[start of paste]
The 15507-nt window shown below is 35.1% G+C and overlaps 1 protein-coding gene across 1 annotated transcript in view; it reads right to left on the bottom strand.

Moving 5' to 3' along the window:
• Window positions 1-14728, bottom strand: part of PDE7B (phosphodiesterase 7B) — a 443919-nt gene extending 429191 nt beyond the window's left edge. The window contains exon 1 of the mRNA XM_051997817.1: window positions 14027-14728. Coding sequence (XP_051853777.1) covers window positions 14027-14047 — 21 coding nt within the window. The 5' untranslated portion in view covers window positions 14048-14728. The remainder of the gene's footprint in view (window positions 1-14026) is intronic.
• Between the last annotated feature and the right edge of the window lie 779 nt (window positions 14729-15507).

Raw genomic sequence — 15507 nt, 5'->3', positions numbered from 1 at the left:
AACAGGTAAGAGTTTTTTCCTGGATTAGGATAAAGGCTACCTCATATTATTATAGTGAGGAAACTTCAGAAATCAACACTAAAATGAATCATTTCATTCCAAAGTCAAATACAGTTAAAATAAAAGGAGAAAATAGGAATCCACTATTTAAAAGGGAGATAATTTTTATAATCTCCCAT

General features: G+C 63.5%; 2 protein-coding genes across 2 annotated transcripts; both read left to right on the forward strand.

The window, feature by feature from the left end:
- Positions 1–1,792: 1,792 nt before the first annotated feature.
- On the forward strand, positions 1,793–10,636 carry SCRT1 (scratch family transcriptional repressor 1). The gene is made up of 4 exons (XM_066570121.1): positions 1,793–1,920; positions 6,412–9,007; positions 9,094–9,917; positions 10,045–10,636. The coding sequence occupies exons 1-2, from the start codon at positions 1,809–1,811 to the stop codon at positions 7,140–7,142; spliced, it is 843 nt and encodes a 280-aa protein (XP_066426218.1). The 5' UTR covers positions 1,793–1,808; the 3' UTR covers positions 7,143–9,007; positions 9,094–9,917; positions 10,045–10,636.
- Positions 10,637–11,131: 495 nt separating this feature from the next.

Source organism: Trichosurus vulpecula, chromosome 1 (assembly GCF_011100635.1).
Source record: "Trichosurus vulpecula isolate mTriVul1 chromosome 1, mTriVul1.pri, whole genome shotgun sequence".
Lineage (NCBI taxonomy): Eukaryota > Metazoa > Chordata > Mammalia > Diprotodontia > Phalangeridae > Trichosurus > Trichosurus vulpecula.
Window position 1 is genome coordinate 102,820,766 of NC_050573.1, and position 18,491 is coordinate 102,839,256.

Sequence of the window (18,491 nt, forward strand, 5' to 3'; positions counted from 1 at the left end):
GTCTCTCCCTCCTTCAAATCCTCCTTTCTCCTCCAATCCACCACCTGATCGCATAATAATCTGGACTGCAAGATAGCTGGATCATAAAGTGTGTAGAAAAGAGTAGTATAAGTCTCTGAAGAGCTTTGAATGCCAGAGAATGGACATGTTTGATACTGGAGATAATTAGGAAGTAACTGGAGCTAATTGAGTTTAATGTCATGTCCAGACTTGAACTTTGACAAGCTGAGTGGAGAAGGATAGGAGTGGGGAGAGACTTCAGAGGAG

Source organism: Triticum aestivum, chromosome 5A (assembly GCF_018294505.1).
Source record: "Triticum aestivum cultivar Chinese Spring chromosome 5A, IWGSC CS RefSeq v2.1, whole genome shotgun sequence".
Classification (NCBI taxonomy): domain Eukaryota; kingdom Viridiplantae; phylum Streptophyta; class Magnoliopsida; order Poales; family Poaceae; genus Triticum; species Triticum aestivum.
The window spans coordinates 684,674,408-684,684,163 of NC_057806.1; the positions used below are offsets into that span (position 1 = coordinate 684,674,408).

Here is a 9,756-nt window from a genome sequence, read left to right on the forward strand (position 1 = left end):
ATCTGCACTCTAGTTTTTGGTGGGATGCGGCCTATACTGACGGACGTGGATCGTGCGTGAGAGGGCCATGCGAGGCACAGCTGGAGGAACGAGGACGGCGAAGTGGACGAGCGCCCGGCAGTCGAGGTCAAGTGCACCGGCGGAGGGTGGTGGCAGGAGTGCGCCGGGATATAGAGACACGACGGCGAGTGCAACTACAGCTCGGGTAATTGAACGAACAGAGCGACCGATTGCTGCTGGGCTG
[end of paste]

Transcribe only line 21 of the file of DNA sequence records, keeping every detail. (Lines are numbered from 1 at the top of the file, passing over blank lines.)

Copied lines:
The window spans coordinates 684,674,408-684,684,163 of NC_057806.1; the positions used below are offsets into that span (position 1 = coordinate 684,674,408).